American foreign policy is controlled by fools. What else can one conclude from the bipartisan demand that the U.S. intervene everywhere all the time, irrespective of consequences? No matter how disastrous the outcome, the War Lobby insists that the idea was sound. Any problems obviously result, it is claimed, from execution, a matter of doing too little: too few troops engaged, too few foreigners killed, too few nations bombed, too few societies transformed, too few countries occupied, too few years involved, too few dollars spent. As new conflicts rage across the Middle East, the interventionist caucus' dismal record has become increasingly embarrassing.
As India continues to gain its footing on the global stage, it continues to revise the manner in which it approaches bilateral, regional and international relations.
Women around the world are challenging narratives that support discrimination, marginalization, sectarianism, violence, and extremism. They have been at the forefront of bringing communities together and building peace. Their role in fighting against militarization, terrorism, and religious extremism is critical, and we must strengthen their networks and support mechanisms.
In Pakistan, where 90 percent of businesses are small or medium, challenges to scaling-up businesses have kept the private sector from realizing their full potential and contributing as much as they could to the economy.
The United States must come up with a strategy to deal with many Middle East developments rather than wasting time, energy and resources in senseless political bickering back home like we saw over Prime Minister Benjamin Netanyahu's visit last week.
Pakistan needs its state capacity to be enhanced because essentially it has a weak state which has not been able to really penetrate into the society. Due to low tax base coupled with bureaucratic incompetence, state has not been able to provide even basic facilities to a large chunk of population.
We are our brothers' keepers. Yet if we cannot reach each other, we cannot know each other. The tension between the powerless and those armed with wealth or weapons is pervasive and growing.
Today, the Earth got a little hotter, and a little more crowded. @@ You Can Believe the Senator With a Snowball OR ... After Senator James Inhofe ...
The Lahore Literary Festival is precisely a symbol of a battle, paying ode to devoted individuals, giving people cause and platform to believe that they can begin a conversation sharing their literary achievements, rather than the common defensive approach against terrorism.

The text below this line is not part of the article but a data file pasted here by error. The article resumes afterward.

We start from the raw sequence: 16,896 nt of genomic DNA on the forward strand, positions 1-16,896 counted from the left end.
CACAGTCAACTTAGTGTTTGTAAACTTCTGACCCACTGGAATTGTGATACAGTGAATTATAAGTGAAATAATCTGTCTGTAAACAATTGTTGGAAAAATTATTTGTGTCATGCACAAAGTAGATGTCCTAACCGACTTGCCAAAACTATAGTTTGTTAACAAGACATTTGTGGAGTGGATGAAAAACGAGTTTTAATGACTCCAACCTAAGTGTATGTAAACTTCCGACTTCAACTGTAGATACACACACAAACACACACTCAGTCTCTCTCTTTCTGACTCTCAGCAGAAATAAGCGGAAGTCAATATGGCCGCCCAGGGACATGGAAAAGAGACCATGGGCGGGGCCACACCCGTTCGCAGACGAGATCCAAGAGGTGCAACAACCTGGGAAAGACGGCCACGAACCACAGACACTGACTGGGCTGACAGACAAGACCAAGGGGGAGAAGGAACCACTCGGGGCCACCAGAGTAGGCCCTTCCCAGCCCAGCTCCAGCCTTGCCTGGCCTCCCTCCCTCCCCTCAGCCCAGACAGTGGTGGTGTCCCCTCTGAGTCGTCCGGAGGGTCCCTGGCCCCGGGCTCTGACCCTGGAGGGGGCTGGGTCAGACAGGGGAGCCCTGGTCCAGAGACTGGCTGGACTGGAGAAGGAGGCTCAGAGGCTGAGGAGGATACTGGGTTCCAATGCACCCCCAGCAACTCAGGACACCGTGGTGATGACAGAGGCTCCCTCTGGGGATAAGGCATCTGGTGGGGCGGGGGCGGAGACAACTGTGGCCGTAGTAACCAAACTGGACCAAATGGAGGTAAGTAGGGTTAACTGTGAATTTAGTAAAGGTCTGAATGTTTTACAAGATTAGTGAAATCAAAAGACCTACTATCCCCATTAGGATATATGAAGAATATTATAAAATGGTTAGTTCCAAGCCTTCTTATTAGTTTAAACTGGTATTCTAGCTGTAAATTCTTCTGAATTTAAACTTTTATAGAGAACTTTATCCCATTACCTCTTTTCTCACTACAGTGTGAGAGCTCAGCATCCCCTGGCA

In the minds of those who live with ongoing daily violence in the Middle East and Pakistan, America has become part of the problem. We have become the terrorists we seek to eradicate. And that is what is the matter with American Sniper. It celebrates the very values that are driving a wedge between the U.S. and the Muslim world.
Even for Pakistan-watchers who privilige nuance over sensation, the question of why our country continues to grapple with a disease that has been preventable for over half a century, certainly begs an answer.
The groundbreaking photos that she took during the Great Depression of breadlines, and the despair she recorded of those forced to migrate in response to the Dust Bowl, are permanent fixtures in the pictorial history of the United States. However, the depth and range of her photography extend far beyond those iconic depictions.
ISLAMABAD -- Even in the world's most dangerous places we must now establish the right of all children to schooling and make a new idea of "education without borders" a reality.
Even before American hegemony emerged after World War II, birthday boy George Washington's Farewell Address admonition to avoid "permanent alliances" and focus on neutrality had long since been ignored. Now we have a worldwide web of alliances, mostly of our own instigation, and involvement in a whole host of wars.
When terrorists killed 160 teachers and children at a Peshawar school last December, a burst of commentary suggested that Pakistan would now change its ambivalence about Islamist extremism. Two months later, it seems that Pakistan's government and military are back to business as usual.
Today, the Earth got a little hotter and a little more crowded. @@ Climate Change: The Elevator Pitch * * * ...